You might also consider sharing your posts on forums like SLUniverse and/or Second Life Official Forums. Many do, and with success. Like Reddit however, I find forum culture to be an unsavoury petri dish rife with people quick to misunderstand and act like keyboard warriors with axes to grind and too much time on their hands, so I avoid them. Still, I have noticed that I get some of my posts shared there by others, and they do bring me clicks.
Like Reddit, I find forum culture to be an unsavoury petri dish rife with many angry people quick to misunderstand and act like keyboard warriors with axes to grind and too much time on their hands, so I avoid them.
9. Share your blog post with your friends.
Often overlooked, this is one of the best ways to get your post viewed. Some people are just really nice about sharing your content on all the networks above, so don’t overlook that. Point your posts out to your friends who like to share good content that is relevant to their interests (mentioning them in your posts tends to incite them to share them), and share in return when you can. A genuine thank you from time to time goes a long way to help them feel appreciated as well.
10. Share your blog post on other blogs and comments.
If you post for other relevant sites; reblog or write posts that link to your primary blog posts to share the work you do with new audiences. Also consider sharing relevant blog posts you write on comments of other blogs. As long as you’re adding to the conversation, most bloggers are perfectly ok with that.
11. Share your blog post with in world groups and mailing lists.
While not everyone has access to in world groups or mailing lists, I find they can be very useful for sharing your content as long as you don’t abuse them. It’s taken me years but I now have over 2300 group members, and over 2400 in world mailing list members, to whom I send relevant posts.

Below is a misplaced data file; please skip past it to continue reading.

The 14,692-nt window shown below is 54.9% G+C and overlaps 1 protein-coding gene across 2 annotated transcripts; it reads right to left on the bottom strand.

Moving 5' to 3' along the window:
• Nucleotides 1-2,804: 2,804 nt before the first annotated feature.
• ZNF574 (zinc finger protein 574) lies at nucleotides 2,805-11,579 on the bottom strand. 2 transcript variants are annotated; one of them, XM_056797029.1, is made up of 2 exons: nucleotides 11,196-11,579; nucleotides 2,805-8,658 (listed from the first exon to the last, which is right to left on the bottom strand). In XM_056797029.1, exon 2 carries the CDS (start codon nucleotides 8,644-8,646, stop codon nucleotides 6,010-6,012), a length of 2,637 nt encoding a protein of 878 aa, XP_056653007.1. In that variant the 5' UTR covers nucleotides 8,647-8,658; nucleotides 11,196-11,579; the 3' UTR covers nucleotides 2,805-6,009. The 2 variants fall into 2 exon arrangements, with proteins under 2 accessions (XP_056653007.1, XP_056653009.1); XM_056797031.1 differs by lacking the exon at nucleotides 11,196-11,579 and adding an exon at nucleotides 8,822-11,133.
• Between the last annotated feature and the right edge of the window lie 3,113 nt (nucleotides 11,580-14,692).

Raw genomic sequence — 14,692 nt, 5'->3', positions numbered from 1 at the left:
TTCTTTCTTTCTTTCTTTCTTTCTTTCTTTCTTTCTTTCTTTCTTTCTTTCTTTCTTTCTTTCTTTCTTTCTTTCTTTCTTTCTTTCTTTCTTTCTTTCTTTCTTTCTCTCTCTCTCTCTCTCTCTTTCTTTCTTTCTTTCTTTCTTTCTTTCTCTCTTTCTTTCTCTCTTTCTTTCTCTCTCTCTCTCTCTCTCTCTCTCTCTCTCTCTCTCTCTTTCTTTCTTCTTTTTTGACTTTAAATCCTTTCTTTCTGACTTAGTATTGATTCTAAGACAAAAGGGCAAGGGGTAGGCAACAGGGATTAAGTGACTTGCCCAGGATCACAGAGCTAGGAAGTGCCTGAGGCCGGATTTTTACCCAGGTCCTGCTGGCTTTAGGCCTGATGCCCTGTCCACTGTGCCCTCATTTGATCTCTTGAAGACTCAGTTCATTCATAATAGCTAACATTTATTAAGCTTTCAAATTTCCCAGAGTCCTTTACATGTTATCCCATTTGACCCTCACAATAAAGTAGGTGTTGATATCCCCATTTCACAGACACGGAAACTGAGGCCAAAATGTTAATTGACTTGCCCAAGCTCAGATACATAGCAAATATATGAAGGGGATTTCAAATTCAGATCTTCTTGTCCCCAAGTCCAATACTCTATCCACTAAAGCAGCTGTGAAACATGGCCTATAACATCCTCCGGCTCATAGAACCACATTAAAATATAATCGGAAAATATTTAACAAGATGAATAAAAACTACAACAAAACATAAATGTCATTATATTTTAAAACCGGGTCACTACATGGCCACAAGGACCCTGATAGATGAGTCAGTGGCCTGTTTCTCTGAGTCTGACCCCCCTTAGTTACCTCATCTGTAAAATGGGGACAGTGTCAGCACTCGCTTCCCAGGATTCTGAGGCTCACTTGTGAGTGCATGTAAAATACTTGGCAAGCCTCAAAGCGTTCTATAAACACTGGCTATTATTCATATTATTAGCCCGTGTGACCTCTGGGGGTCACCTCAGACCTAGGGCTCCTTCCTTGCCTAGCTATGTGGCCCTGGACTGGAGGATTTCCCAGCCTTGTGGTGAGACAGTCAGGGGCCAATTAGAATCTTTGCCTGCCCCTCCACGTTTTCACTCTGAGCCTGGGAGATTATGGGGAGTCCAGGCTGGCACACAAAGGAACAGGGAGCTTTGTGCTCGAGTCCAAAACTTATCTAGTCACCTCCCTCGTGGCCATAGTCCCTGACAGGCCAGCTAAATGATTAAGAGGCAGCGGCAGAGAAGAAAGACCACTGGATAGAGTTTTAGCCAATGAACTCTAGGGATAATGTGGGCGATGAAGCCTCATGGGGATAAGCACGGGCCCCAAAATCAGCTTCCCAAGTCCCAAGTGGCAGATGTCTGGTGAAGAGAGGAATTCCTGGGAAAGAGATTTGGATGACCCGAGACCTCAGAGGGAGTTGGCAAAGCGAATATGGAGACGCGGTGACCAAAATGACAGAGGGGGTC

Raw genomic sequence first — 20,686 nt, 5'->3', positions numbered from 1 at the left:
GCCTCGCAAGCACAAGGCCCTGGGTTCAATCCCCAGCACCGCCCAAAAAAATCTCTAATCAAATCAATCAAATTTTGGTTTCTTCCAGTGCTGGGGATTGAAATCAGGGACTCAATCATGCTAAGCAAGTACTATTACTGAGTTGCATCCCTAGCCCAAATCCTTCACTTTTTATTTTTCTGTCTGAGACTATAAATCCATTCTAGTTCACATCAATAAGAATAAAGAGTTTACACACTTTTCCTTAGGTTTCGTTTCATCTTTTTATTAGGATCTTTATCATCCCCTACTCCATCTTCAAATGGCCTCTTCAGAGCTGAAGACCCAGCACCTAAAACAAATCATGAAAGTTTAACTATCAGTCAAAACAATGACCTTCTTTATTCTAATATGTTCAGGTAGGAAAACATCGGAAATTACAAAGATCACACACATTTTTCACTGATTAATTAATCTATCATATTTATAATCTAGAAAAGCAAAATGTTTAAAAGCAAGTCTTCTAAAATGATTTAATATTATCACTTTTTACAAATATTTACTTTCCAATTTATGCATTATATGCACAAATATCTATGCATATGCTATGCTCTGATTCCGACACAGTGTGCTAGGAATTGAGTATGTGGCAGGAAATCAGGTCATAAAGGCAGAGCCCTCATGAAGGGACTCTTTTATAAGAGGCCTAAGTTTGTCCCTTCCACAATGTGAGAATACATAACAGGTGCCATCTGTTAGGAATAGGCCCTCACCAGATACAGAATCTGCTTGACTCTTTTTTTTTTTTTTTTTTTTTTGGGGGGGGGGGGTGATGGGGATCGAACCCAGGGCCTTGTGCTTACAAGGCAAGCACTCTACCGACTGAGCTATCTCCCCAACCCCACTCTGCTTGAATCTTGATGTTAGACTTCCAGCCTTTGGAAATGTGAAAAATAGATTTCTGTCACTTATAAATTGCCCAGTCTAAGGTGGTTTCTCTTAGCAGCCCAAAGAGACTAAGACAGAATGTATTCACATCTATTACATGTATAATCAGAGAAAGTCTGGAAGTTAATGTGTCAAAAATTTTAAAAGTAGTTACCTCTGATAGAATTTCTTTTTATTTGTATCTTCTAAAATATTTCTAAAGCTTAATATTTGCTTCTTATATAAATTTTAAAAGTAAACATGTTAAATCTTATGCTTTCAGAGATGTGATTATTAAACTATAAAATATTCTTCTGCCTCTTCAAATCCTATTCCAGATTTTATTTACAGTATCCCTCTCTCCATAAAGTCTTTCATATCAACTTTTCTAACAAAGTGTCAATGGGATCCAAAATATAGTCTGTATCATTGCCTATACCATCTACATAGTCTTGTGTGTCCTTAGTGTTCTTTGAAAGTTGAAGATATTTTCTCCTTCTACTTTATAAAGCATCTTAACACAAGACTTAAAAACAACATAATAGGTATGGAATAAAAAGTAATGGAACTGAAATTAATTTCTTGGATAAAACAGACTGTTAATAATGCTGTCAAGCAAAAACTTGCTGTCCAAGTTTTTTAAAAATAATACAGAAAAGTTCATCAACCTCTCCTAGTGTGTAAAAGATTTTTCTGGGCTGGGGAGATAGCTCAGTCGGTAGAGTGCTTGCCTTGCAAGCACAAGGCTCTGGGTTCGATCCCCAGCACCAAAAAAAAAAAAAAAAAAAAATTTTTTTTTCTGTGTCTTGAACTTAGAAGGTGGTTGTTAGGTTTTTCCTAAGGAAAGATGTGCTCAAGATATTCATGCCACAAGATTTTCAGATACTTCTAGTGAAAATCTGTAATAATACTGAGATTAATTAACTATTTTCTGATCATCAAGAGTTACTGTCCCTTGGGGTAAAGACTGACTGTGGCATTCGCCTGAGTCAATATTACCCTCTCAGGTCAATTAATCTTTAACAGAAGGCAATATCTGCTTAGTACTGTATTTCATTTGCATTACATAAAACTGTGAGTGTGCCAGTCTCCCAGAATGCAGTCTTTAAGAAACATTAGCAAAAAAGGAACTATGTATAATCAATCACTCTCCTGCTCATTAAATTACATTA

12. Share your blog post with your email list.
Like in world groups and lists, the same rules apply to mailing lists. Since I moved to self-hosting for my blog, I’ve worked to develop my mailing list so that it now has over 250 clean email addresses of people who have shown genuine interest in receiving my content. I have forms at the bottom of my site and popping up to my visitors after they spend a minute on my site. So far the pop-up outperforms the bottom form at a ratio of 4 to 1. Again, this isn’t possible to do on WordPress and Blogger hosted blogs, which is one of the main reasons I moved to self-hosting. For anything I do, my email list is the most important asset for promoting my blog in the future.
Download this checklist as a handy PDF: Canary Beck’s Post-Publish Blog Post Checklist
I’ve stripped away all the instructional information I’ve included above and limited it to the bare basics so you can do a quick review of your post after you hit the publish button. I hope you find it useful. If you have any more tips, leave them in the comments so I can include them in future versions of this checklist.
If you’ve not yet seen it, you can also get my PRE-publish blog post checklist.
And don’t forget to share this post with your blogger friends!
Have you ever published a post only to remember a bunch of things you wish you’d done before pressing publish? I find that one of the most annoying things about blogging is knowing what to do, but forgetting to do it. As blogging gets more and more complicated however, it’s really tough to remember everything. Instead of wracking my unreliable brain before I hit the publish button (and inevitably missing something important), I now use a blog post PRE-publish checklist and a blog post POST-publish checklist for every blog post I write.
When I made these checklists, I thought it might be useful for other Second Life bloggers who would rather not have to remember every single little thing before they publish a post – and instead use a checklist to help them remember everything – and there is a lot!
So here is my 12-Point Pre-publish Blog Post Checklist. Bookmark this page or download my checklist as a PDF so that you can keep it on your desktop – it’s up to you!
My 12-Point Pre-publish Blog Post Checklist
1. Have you titled the blog post effectively?